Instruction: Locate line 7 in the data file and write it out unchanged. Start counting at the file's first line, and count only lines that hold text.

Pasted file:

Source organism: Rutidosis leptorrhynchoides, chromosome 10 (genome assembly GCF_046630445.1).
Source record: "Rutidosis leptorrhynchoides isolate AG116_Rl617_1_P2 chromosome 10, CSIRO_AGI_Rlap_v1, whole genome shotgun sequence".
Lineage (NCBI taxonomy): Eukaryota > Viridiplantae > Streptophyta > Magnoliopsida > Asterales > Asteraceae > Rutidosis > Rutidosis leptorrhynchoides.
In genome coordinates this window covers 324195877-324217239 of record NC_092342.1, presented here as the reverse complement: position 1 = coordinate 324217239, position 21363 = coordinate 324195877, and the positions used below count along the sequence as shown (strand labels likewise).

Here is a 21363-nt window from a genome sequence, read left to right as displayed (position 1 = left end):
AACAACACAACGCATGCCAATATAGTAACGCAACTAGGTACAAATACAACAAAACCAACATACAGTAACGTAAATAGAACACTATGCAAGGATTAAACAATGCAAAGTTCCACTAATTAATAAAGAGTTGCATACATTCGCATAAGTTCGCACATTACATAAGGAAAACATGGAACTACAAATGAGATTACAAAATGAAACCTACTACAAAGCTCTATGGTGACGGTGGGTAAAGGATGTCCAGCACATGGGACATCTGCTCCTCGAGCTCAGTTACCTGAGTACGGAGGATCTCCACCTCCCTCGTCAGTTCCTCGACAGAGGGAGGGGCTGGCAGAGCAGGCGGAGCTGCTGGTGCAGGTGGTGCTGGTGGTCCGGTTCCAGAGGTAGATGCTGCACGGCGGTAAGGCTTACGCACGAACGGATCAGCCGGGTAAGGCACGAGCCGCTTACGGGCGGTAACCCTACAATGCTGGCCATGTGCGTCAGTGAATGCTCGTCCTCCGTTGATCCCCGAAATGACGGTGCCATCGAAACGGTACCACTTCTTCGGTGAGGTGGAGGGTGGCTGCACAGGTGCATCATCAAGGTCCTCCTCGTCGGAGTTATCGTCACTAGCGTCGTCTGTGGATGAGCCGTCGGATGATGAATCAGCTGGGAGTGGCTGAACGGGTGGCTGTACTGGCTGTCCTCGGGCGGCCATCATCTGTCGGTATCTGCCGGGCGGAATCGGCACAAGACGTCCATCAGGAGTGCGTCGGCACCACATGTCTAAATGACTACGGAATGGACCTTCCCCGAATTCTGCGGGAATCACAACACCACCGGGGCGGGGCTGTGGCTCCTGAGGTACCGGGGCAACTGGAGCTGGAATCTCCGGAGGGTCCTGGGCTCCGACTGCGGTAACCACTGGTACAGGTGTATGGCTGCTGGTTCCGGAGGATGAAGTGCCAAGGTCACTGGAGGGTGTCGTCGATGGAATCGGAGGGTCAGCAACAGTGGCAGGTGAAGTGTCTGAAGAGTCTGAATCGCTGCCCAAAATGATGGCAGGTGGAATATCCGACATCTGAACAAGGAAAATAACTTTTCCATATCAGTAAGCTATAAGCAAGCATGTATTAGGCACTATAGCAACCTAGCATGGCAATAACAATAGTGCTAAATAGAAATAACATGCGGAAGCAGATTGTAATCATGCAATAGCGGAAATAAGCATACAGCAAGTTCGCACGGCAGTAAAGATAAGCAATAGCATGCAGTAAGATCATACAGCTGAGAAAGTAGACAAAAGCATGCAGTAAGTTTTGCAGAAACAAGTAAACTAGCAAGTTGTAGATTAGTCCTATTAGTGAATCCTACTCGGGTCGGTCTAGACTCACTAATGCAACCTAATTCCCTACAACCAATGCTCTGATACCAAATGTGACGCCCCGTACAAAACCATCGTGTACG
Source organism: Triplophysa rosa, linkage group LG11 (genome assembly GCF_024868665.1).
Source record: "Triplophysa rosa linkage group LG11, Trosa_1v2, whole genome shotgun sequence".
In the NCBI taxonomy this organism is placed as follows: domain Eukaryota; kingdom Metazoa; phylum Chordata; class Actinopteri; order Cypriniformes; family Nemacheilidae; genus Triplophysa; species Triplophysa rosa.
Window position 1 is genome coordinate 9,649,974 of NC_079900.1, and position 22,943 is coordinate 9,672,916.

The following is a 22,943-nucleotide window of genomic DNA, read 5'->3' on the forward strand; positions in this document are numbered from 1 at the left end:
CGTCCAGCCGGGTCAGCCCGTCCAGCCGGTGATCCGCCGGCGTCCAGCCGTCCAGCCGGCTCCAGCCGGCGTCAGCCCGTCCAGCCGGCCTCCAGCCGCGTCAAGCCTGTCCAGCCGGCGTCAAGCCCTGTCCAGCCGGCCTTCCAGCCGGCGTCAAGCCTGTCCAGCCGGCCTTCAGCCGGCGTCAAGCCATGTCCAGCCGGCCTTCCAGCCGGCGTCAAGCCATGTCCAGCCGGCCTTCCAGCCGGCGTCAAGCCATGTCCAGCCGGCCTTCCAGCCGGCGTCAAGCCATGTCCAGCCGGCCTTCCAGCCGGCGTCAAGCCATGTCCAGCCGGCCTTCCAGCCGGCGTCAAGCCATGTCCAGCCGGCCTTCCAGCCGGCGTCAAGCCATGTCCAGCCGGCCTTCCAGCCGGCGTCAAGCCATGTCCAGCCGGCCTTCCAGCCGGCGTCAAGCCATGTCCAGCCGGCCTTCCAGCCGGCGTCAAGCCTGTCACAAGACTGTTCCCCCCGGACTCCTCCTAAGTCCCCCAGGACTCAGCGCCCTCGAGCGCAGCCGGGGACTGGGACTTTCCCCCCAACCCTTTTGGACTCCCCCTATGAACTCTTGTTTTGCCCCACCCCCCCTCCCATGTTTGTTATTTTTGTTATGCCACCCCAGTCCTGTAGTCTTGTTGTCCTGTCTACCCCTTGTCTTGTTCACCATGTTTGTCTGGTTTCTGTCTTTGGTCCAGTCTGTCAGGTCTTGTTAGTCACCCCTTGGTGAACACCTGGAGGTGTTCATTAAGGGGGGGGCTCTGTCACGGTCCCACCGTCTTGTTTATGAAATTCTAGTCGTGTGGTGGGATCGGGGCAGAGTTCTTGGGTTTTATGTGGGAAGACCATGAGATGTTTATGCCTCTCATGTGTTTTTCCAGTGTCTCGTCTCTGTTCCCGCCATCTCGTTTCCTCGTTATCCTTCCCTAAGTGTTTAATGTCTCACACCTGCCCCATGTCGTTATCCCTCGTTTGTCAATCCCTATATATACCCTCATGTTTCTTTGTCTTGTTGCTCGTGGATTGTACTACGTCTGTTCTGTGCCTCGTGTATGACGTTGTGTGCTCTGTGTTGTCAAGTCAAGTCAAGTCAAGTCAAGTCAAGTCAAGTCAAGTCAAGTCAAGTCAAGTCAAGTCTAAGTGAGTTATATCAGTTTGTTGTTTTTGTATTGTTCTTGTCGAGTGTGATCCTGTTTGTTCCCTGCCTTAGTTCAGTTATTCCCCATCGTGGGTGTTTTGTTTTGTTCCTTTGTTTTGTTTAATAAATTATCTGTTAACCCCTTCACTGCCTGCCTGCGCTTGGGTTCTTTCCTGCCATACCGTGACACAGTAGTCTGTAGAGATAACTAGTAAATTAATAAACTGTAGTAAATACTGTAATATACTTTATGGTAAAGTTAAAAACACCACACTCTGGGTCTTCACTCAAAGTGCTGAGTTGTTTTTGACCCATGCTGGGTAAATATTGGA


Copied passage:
Source organism: Triplophysa rosa, linkage group LG11 (genome assembly GCF_024868665.1).